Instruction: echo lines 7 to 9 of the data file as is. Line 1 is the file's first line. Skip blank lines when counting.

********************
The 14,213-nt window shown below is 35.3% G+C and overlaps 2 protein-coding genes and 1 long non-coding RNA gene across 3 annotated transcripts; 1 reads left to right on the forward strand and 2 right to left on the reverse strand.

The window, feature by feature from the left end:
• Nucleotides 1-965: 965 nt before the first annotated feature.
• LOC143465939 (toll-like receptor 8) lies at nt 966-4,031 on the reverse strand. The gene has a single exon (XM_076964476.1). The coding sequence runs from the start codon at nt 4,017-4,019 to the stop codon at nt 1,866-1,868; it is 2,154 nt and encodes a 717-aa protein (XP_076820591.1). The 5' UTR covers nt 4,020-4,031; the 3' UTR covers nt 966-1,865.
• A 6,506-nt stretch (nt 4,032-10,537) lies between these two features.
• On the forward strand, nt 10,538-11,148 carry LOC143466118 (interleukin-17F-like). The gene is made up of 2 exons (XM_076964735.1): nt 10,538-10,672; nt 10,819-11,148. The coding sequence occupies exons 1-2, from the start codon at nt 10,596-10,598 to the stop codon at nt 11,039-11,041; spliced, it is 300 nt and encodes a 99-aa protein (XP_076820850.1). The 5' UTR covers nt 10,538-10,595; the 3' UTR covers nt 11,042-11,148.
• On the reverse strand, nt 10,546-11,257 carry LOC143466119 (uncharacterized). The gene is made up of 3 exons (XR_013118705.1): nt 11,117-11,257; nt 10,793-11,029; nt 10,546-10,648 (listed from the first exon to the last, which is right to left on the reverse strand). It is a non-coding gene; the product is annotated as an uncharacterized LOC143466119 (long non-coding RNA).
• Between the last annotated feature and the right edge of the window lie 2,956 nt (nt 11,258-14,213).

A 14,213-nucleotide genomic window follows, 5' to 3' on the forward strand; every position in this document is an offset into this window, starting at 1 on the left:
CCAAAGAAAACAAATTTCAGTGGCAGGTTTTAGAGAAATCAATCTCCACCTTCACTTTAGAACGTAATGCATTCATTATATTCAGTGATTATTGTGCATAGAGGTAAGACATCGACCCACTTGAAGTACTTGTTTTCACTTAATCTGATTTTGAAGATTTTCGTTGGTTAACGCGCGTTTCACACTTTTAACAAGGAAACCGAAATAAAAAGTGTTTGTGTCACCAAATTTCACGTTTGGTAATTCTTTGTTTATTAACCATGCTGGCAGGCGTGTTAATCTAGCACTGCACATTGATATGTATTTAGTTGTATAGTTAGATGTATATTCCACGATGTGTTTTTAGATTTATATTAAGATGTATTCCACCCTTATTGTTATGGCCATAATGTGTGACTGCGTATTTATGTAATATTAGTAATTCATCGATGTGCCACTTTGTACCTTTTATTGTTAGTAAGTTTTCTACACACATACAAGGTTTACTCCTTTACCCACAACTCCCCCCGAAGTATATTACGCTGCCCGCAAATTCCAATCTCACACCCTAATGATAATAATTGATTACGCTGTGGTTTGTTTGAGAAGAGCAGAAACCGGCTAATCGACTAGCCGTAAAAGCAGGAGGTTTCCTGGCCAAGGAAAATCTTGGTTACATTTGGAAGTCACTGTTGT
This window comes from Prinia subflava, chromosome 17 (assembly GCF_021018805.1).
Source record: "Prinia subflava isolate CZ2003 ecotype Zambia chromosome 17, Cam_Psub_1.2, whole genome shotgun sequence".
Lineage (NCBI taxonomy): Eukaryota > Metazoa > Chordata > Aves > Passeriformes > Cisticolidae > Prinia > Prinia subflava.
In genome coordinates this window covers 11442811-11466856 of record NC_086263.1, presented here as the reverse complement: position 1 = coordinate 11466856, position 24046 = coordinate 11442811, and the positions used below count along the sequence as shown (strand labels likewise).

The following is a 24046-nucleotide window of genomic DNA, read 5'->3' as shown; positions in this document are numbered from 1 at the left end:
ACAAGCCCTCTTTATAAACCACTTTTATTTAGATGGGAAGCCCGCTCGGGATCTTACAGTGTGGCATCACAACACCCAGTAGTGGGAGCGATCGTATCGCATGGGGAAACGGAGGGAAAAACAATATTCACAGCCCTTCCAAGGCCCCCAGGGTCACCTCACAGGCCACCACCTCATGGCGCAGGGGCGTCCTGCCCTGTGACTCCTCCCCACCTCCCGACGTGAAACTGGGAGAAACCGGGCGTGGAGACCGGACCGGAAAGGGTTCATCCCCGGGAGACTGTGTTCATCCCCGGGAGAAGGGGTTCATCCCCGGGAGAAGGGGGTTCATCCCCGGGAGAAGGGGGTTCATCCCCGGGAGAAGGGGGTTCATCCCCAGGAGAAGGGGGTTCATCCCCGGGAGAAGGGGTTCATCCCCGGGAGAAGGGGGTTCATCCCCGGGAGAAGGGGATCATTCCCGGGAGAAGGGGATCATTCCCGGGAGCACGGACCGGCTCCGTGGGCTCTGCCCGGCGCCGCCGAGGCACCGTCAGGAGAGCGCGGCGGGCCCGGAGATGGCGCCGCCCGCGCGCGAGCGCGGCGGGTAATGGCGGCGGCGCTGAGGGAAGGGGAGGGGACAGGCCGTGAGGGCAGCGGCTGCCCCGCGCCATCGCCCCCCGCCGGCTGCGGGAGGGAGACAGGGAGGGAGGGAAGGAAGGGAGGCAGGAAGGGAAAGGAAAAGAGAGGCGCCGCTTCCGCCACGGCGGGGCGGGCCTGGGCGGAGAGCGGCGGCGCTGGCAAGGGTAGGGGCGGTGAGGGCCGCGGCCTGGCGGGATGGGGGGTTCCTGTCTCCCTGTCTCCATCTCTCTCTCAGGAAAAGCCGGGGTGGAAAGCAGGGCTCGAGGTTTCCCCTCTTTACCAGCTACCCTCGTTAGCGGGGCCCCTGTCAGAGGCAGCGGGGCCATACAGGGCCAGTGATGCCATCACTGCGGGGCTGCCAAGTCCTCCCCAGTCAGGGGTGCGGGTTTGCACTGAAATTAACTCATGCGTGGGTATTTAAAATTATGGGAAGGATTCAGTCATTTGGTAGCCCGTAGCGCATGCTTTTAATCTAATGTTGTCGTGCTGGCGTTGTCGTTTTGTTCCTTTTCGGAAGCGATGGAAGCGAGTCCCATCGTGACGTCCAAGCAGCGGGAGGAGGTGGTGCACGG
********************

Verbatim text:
• On the reverse strand, nt 10,546-11,257 carry LOC143466119 (uncharacterized). The gene is made up of 3 exons (XR_013118705.1): nt 11,117-11,257; nt 10,793-11,029; nt 10,546-10,648 (listed from the first exon to the last, which is right to left on the reverse strand). It is a non-coding gene; the product is annotated as an uncharacterized LOC143466119 (long non-coding RNA).
• Between the last annotated feature and the right edge of the window lie 2,956 nt (nt 11,258-14,213).

A 14,213-nucleotide genomic window follows, 5' to 3' on the forward strand; every position in this document is an offset into this window, starting at 1 on the left: